Supreme Court nominations and the issues before the Court have played an important role in most recent presidential elections. This was especially true in 2016, when Donald Trump's list of potential Supreme Court nominees, paired with a vacancy on the Court, is widely credited with being a decisive factor in Trump's victory. In this virtual panel, experts on judicial nominations and the federal courts will share their views on the role the Court will play in this year's presidential election. Among the many questions they'll tackle are
whether the Supreme Court issue will work in President Trump's favor again and whether Joe Biden is likely to release a list of potential nominees, as well as some novel questions brought...
Last year, the D.C. Circuit issued its opinion in Mozilla v. Federal Communications Commission in which the court largely upheld the Commission’s 2017 Restoring Internet Freedom Order that reversed the Obama Administration’s 2015 decision to apply common carrier regulation to the Internet. While the court upheld the bulk of the agency’s actions as reasonable under the Supreme Court’s rulings in Chevron and Brand X, the court also found that the agency lacked plenary preemption authority over state efforts to regulate the Internet under the FCC’s theory of the case. In this virtual panel, legal and policy experts share their views of the court’s opinion, agency deference, and what is next in the net neutrality debate.
The reauthorization comes at a time of heightened scrutiny, given the recent Department of Justice Inspector General report addressing the FBI’s use of FISA while investigating the 2016 presidential election and a Foreign Intelligence Surveillance Court of Review order expressing “serious concerns about the accuracy and completeness” of the FBI’s FISA applications in that case.
On March 24, the Supreme Court will hear oral arguments in Google LLC v. Oracle America, Inc, which is expected to set the standard for how thoroughly computer code is protected by copyright. If Google's copying of more than 11,300 lines of Oracle's Java code in building the Android operating system is allowed to stand, that protection will be weakened and the incentives for innovation in the software industry will be diminished. A victory for Oracle is important for promoting both the rule of law, including a textualist reading of the Constitution and statutes, and the protection of property rights.
On March 15, 2020, certain authorities under the Foreign Intelligence Surveillance Act (FISA) will expire absent renewal by Congress. The authorities set to expire fall into three categories: 1) the business records provision (often referred to as Section 215) that allows for collection of call detail records, among other things; 2) roving wiretaps; and 3) the lone wolf provision. On March 11, the House passed a compromise bill that the Senate will soon consider. However, several Republican Senators have already urged President Trump to veto the reauthorization bill, should it pass both chambers.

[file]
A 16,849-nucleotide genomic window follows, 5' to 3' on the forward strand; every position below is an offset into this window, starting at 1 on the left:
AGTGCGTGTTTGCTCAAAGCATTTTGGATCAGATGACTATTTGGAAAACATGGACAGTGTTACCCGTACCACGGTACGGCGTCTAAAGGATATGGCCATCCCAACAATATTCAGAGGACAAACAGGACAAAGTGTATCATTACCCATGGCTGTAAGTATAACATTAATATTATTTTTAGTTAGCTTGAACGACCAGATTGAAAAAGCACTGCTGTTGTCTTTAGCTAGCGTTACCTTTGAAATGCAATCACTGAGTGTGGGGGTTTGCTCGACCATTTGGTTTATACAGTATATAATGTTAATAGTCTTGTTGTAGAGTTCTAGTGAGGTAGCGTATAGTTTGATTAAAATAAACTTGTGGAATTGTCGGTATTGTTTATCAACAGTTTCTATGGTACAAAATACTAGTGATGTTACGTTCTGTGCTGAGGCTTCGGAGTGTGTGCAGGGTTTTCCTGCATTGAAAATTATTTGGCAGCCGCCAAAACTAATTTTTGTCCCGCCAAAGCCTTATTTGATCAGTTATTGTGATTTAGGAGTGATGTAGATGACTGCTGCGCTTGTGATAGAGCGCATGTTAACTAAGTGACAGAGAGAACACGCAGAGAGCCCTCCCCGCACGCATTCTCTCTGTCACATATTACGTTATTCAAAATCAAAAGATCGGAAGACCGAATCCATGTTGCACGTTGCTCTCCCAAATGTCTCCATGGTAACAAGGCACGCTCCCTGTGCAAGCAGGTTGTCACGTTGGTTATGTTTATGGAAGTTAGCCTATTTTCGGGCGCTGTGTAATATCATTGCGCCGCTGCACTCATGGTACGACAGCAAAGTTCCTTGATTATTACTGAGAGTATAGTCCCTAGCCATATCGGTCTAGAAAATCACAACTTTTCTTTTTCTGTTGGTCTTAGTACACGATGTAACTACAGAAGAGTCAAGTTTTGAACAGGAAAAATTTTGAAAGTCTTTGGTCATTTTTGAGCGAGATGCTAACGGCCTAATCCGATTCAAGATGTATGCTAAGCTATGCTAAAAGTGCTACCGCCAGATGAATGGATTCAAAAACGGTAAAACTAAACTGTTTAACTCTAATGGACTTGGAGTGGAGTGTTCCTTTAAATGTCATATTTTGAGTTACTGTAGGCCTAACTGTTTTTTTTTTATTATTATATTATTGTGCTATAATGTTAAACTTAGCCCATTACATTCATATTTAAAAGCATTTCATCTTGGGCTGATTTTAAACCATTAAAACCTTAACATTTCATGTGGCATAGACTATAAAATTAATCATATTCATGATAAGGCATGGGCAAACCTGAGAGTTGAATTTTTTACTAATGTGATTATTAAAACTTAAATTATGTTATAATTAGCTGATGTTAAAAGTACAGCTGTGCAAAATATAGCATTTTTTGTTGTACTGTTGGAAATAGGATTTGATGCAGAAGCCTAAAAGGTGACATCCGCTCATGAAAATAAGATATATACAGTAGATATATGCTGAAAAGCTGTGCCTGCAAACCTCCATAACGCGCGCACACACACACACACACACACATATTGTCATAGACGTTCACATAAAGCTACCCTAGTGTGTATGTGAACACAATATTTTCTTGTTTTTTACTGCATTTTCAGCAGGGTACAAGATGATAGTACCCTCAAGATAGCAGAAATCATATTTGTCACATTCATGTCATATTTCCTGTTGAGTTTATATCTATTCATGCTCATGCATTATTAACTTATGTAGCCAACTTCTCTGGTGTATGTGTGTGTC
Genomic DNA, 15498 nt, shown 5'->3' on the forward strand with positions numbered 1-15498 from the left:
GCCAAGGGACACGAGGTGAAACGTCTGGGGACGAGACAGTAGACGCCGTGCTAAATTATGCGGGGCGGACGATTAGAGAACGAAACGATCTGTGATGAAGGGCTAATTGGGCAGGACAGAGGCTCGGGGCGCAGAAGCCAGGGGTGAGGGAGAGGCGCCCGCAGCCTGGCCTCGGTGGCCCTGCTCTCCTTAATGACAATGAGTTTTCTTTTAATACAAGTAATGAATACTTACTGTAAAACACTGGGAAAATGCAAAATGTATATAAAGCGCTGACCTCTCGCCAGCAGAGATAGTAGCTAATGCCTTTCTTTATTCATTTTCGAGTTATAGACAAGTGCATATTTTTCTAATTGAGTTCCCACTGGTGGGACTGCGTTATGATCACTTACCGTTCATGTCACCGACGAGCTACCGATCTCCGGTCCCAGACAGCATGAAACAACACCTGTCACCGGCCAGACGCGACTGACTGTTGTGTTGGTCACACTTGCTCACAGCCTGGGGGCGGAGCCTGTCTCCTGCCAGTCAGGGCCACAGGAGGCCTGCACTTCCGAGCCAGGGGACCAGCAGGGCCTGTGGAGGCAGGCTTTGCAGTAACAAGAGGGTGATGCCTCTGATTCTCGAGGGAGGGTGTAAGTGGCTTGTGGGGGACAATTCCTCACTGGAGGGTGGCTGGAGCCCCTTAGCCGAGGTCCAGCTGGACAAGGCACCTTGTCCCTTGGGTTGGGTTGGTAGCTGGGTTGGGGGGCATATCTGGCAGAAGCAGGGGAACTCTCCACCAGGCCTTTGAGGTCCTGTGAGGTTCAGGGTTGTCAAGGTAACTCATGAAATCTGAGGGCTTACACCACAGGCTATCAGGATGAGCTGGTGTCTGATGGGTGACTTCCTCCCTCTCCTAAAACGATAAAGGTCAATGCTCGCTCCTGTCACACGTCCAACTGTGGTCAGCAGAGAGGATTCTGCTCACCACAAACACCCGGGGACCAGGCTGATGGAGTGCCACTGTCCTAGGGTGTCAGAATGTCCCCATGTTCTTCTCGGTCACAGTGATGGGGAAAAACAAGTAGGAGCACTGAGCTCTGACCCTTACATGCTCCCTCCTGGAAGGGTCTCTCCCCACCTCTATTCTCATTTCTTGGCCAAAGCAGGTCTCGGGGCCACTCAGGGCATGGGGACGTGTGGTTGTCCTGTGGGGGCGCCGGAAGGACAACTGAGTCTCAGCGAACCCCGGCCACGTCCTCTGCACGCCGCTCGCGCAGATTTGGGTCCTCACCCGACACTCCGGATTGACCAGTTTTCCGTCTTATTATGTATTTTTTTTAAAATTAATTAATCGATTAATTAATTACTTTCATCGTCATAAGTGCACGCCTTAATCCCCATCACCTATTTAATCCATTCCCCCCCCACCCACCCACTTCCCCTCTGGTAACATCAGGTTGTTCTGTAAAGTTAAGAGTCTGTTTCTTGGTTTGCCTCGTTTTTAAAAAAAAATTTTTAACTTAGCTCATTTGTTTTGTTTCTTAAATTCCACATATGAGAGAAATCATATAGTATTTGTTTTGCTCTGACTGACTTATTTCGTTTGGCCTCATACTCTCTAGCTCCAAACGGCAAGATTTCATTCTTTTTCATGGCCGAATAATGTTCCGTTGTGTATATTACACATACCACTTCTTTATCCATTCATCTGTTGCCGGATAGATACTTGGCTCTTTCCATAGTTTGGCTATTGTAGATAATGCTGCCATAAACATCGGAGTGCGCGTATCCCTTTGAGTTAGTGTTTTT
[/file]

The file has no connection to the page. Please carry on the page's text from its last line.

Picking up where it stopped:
Senator Schumer reached a new low today when he stood on the Supreme Court steps and threatened Justices Gorsuch and Kavanaugh. His political posturing outside the Court was a flagrant attempt to influence the two newest Justices in the building.
Today the Supreme Court heard arguments in Seila Law LLC v. Consumer Financial Protection Bureau, a case that will determine the constitutionality of the agency’s leadership structure. Justice Brett Kavanaugh was notably active from the bench, and had some interesting very interesting questions for the litigants. Before diving into an analysis of oral arguments--and because it is particularly hard to read any tea leaves since the Supreme Court is unlikely to invalidate the entire agency in this case--it makes sense to first explore some of the context. In doing this, Justice Kavanaugh’s record is a logical guide, as a look back at his two D.C. Circuit opinions explains some of the more relevant cases and legislative history that led us to t...
Copyright cases do not call for a free-ranging search for the best copyright policy, but rather depends solely on statutory interpretation. After all, the proper course is not to bend and twist the Act’s terms in an effort to produce a just outcome, but to apply the law as it stands and leave to Congress the task of deciding whether the Copyright Act needs an upgrade. The audience for Google’s concerns, therefore, is across the street.
The Committee for Justice filed comments to the SEC regarding the Proposed Amendments to Exemptions from the Proxy Rules for Proxy Voting Advice. We believe that Securities and Exchange Commission’s proposed rule change regarding proxy advisory firms is a positive step towards implementing much-needed reforms. The rules governing the proxy system need to be clarified and modernized for the benefit of investors, public companies, and the U.S. financial services industry as a whole. Therefore, the SEC should implement the proposed rule.